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Love of science launches astronaut

Liberal Marc Garneau admires nine-year-old Catherine Greenough
Liberal Marc Garneau admires nine-year-old Catherine Greenough's NASA jumpsuit following a speach about his experience as Canada's first astronaut at the Okanagan Science Centre Thursday.
— image credit: Jennifer Smith/Morning Star

Youth are being encouraged to look towards the stars and follow their dreams.

Marc Garneau, Canada’s first astronaut, told a crowd of about 80 people at the Okanagan Science Centre Thursday that science is critical to the development of future generations and the country.

“Even if you don’t become a scientist, it’s important to have that sense of curiosity about the world around you,” he said.

Among the benefits of space to Canada’s economy are communications satellites and images of Earth that high-tech companies and governments can utilize.

“Science and technology are important for Canada,” he said.

Garneau was firmly entrenched as a navy engineer but in 1983 he saw a newspaper advertisement for astronauts for Canada’s space agency. He decided to apply.

“The idea of going up there was too much to resist,” he said.

He went through a battery of medical exams and interviews, and on Dec. 5, 1983, he  officially got accepted.

“It really was a moment that changed my life,” he said.

Training was ramped up and in October 1984, he made the first of three trips into space.

Among the first things he did, was go to a window to look out towards Earth.

“I could see land beginning to appear. I was literally speechless. I could not absorb what I was experiencing —  I was in awe,” he said.

“I was euphoric. I felt that this is what I was dreaming for and training for.”

Being able to orbit the planet and not see national boundaries, Garneau says, has influenced his current role as the federal Liberal foreign affairs critic.

“People are killing each other in Central Africa and Sudan and they’re throwing out human rights in Sri Lanka but this is our only home,” he said.

“We need to find a way to live alongside each other to get along.”

His experiences have also given him an appreciation for the environment.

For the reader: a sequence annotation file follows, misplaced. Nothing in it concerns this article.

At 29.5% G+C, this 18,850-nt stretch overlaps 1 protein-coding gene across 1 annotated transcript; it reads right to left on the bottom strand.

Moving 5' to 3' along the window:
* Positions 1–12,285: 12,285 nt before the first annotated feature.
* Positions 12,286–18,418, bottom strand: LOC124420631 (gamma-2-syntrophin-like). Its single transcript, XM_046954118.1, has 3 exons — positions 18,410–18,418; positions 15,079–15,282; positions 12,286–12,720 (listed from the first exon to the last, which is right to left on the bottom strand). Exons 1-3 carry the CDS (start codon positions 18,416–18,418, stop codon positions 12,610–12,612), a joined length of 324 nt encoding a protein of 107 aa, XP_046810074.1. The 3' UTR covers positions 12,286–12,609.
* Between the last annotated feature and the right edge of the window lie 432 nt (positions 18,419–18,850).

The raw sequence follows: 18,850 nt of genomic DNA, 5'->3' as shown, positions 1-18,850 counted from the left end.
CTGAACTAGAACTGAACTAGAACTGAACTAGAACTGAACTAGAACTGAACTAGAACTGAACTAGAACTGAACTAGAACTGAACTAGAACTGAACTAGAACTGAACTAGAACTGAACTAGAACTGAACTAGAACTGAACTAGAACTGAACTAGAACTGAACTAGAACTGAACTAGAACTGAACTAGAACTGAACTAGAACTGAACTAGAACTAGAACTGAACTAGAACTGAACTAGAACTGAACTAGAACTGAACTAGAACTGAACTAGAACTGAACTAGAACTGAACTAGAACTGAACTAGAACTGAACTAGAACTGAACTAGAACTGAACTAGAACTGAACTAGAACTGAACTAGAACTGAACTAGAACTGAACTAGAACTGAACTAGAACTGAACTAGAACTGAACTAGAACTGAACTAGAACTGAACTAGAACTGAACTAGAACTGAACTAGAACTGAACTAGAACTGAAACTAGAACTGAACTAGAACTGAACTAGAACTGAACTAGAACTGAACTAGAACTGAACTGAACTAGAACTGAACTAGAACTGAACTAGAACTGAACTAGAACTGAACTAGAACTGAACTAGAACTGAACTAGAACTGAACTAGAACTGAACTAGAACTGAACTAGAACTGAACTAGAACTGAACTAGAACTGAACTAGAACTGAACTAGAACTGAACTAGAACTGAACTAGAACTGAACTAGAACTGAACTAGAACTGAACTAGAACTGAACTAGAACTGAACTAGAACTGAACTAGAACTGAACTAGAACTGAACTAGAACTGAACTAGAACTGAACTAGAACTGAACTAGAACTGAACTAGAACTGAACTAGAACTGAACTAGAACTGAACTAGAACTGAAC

“There’s not Canada’s atmosphere and China’s atmosphere, there’s just atmosphere,” he said.

“You think about these things because you have a perspective that’s unique.”

Because of his background, Garneau says he also believes that science can play a role in determining public policy. However, the Montreal-area MP isn’t convinced the federal Conservative government shares that view.

“This government got rid of the long-form census that provided accurate data. This government stopped funding an Arctic research station and is muzzling scientists,” said Garneau.

“They seem to be driven more on what kind of response they will get from their voting base than what science tells them.”

When asked what advice he would give to young people wanting to be astronauts, Garneau says the most desirable candidates are engineers or those with careers in medicine or science.

“You need good health so I encourage young people to look after their health,” he said.

He also insists that a positive, well-rounded personality is critical when selecting individuals to leave Earth’s orbit.

“We want people with broad interests and perhaps involved in their community. They have to like being a communicator,” said the former president of the Canadian Space Agency.

While in Vernon, Garneau met with Bruce Aikenhead, a Shuswap resident and Okanagan Science Centre enthusiast who was involved in Canada’s Avro Arrow in the 1950s and NASA’s Mercury Project.

““He’s a real pioneer in Canada’s space program,” said Garneau.

 

 

 

 

 

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